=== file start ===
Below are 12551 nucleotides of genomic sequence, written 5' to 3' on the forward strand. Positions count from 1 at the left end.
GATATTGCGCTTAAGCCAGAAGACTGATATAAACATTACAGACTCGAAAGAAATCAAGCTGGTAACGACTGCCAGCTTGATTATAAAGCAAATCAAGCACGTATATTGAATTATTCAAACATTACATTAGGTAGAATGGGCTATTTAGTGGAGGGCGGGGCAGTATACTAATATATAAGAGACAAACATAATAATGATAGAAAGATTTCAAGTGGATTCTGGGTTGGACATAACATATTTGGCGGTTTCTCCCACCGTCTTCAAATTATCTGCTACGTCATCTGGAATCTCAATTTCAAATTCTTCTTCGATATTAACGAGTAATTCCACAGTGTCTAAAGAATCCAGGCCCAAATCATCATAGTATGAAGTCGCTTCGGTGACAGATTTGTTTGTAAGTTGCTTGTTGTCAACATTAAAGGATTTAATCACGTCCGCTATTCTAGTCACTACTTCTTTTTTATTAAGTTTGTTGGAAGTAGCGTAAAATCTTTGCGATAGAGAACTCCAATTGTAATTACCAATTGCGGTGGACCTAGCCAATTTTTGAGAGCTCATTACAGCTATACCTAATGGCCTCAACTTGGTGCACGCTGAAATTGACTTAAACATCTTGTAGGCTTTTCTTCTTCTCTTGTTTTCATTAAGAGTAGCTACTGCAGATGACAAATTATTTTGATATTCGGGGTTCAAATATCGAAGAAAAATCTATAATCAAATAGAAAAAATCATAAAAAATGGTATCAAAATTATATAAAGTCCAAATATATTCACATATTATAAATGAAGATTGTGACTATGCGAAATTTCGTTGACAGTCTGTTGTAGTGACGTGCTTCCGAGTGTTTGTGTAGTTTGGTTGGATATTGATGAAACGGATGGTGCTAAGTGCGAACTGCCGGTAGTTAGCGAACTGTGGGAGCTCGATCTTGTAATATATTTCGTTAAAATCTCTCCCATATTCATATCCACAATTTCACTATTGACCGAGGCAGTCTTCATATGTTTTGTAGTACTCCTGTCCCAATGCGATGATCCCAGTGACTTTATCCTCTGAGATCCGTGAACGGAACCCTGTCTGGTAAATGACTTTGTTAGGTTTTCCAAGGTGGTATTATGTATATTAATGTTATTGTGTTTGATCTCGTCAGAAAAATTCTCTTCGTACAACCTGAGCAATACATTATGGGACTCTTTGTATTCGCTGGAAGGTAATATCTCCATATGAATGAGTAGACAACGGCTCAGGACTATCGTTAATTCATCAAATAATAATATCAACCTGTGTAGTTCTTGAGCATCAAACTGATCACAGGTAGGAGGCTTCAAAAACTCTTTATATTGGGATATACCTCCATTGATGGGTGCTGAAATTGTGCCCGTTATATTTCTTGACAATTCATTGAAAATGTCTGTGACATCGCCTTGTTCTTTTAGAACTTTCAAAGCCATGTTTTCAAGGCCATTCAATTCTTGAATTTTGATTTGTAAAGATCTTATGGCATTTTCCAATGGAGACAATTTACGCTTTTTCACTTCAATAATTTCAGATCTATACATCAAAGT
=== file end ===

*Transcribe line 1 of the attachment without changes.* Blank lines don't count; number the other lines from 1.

Below are 12551 nucleotides of genomic sequence, written 5' to 3' on the forward strand. Positions count from 1 at the left end.